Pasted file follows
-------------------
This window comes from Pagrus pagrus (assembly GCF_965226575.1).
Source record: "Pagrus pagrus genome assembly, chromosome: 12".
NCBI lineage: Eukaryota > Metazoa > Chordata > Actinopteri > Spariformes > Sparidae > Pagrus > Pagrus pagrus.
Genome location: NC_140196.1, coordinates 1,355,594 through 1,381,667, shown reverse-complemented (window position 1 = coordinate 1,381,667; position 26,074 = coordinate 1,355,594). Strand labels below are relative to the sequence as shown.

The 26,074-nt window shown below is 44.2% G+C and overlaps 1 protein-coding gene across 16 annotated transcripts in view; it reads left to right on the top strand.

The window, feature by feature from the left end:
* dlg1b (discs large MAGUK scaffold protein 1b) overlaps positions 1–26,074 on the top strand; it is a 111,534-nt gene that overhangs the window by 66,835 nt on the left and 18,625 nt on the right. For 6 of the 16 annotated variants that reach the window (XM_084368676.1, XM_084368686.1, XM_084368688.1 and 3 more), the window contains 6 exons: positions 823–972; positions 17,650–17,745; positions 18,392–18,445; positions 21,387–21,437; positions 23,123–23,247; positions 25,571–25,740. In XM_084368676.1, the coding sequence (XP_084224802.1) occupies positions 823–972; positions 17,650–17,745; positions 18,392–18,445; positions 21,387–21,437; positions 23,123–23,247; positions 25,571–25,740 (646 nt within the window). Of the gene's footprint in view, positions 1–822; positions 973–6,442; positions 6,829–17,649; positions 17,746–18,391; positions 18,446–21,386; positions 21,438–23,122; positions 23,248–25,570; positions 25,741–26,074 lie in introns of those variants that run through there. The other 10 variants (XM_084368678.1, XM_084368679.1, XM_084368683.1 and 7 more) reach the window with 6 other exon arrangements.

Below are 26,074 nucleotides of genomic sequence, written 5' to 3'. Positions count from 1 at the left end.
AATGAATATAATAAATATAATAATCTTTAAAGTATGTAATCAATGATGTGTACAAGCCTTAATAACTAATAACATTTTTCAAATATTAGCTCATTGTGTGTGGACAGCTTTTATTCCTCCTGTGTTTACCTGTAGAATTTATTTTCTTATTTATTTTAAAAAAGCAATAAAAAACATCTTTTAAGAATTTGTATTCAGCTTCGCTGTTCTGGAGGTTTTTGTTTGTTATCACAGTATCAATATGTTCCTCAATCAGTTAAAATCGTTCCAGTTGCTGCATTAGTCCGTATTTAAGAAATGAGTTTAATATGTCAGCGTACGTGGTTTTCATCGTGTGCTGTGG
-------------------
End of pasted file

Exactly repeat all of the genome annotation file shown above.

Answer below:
This window comes from Pagrus pagrus (assembly GCF_965226575.1).
Source record: "Pagrus pagrus genome assembly, chromosome: 12".
NCBI lineage: Eukaryota > Metazoa > Chordata > Actinopteri > Spariformes > Sparidae > Pagrus > Pagrus pagrus.
Genome location: NC_140196.1, coordinates 1,355,594 through 1,381,667, shown reverse-complemented (window position 1 = coordinate 1,381,667; position 26,074 = coordinate 1,355,594). Strand labels below are relative to the sequence as shown.

The 26,074-nt window shown below is 44.2% G+C and overlaps 1 protein-coding gene across 16 annotated transcripts in view; it reads left to right on the top strand.

The window, feature by feature from the left end:
* dlg1b (discs large MAGUK scaffold protein 1b) overlaps positions 1–26,074 on the top strand; it is a 111,534-nt gene that overhangs the window by 66,835 nt on the left and 18,625 nt on the right. For 6 of the 16 annotated variants that reach the window (XM_084368676.1, XM_084368686.1, XM_084368688.1 and 3 more), the window contains 6 exons: positions 823–972; positions 17,650–17,745; positions 18,392–18,445; positions 21,387–21,437; positions 23,123–23,247; positions 25,571–25,740. In XM_084368676.1, the coding sequence (XP_084224802.1) occupies positions 823–972; positions 17,650–17,745; positions 18,392–18,445; positions 21,387–21,437; positions 23,123–23,247; positions 25,571–25,740 (646 nt within the window). Of the gene's footprint in view, positions 1–822; positions 973–6,442; positions 6,829–17,649; positions 17,746–18,391; positions 18,446–21,386; positions 21,438–23,122; positions 23,248–25,570; positions 25,741–26,074 lie in introns of those variants that run through there. The other 10 variants (XM_084368678.1, XM_084368679.1, XM_084368683.1 and 7 more) reach the window with 6 other exon arrangements.

Below are 26,074 nucleotides of genomic sequence, written 5' to 3'. Positions count from 1 at the left end.
AATGAATATAATAAATATAATAATCTTTAAAGTATGTAATCAATGATGTGTACAAGCCTTAATAACTAATAACATTTTTCAAATATTAGCTCATTGTGTGTGGACAGCTTTTATTCCTCCTGTGTTTACCTGTAGAATTTATTTTCTTATTTATTTTAAAAAAGCAATAAAAAACATCTTTTAAGAATTTGTATTCAGCTTCGCTGTTCTGGAGGTTTTTGTTTGTTATCACAGTATCAATATGTTCCTCAATCAGTTAAAATCGTTCCAGTTGCTGCATTAGTCCGTATTTAAGAAATGAGTTTAATATGTCAGCGTACGTGGTTTTCATCGTGTGCTGTGG